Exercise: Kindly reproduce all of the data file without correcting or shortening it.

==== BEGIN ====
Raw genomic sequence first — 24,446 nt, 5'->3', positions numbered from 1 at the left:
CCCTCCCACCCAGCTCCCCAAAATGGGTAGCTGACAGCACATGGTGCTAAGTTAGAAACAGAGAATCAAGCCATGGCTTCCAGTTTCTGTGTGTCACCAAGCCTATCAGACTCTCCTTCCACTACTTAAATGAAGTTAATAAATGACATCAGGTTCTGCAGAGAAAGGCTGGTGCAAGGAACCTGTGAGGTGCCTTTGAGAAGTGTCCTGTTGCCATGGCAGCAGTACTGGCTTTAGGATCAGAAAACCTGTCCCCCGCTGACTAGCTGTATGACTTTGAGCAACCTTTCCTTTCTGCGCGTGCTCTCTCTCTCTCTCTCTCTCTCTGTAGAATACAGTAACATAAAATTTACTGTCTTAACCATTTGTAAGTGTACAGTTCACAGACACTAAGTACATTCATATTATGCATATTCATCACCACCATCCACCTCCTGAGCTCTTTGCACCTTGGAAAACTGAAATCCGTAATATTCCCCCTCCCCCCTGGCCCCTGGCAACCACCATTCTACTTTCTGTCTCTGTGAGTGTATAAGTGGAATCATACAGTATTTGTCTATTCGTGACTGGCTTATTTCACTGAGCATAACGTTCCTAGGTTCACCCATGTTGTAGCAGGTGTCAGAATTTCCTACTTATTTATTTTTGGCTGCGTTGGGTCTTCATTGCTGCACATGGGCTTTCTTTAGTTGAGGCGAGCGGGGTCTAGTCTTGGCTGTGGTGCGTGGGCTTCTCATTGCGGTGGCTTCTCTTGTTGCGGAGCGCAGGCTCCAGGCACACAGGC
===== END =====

Raw genomic sequence first — 24,446 nt, 5'->3', positions numbered from 1 at the left:
CCCTCCCACCCAGCTCCCCAAAATGGGTAGCTGACAGCACATGGTGCTAAGTTAGAAACAGAGAATCAAGCCATGGCTTCCAGTTTCTGTGTGTCACCAAGCCTATCAGACTCTCCTTCCACTACTTAAATGAAGTTAATAAATGACATCAGGTTCTGCAGAGAAAGGCTGGTGCAAGGAACCTGTGAGGTGCCTTTGAGAAGTGTCCTGTTGCCATGGCAGCAGTACTGGCTTTAGGATCAGAAAACCTGTCCCCCGCTGACTAGCTGTATGACTTTGAGCAACCTTTCCTTTCTGCGCGTGCTCTCTCTCTCTCTCTCTCTCTCTGTAGAATACAGTAACATAAAATTTACTGTCTTAACCATTTGTAAGTGTACAGTTCACAGACACTAAGTACATTCATATTATGCATATTCATCACCACCATCCACCTCCTGAGCTCTTTGCACCTTGGAAAACTGAAATCCGTAATATTCCCCCTCCCCCCTGGCCCCTGGCAACCACCATTCTACTTTCTGTCTCTGTGAGTGTATAAGTGGAATCATACAGTATTTGTCTATTCGTGACTGGCTTATTTCACTGAGCATAACGTTCCTAGGTTCACCCATGTTGTAGCAGGTGTCAGAATTTCCTACTTATTTATTTTTGGCTGCGTTGGGTCTTCATTGCTGCACATGGGCTTTCTTTAGTTGAGGCGAGCGGGGTCTAGTCTTGGCTGTGGTGCGTGGGCTTCTCATTGCGGTGGCTTCTCTTGTTGCGGAGCGCAGGCTCCAGGCACACAGGC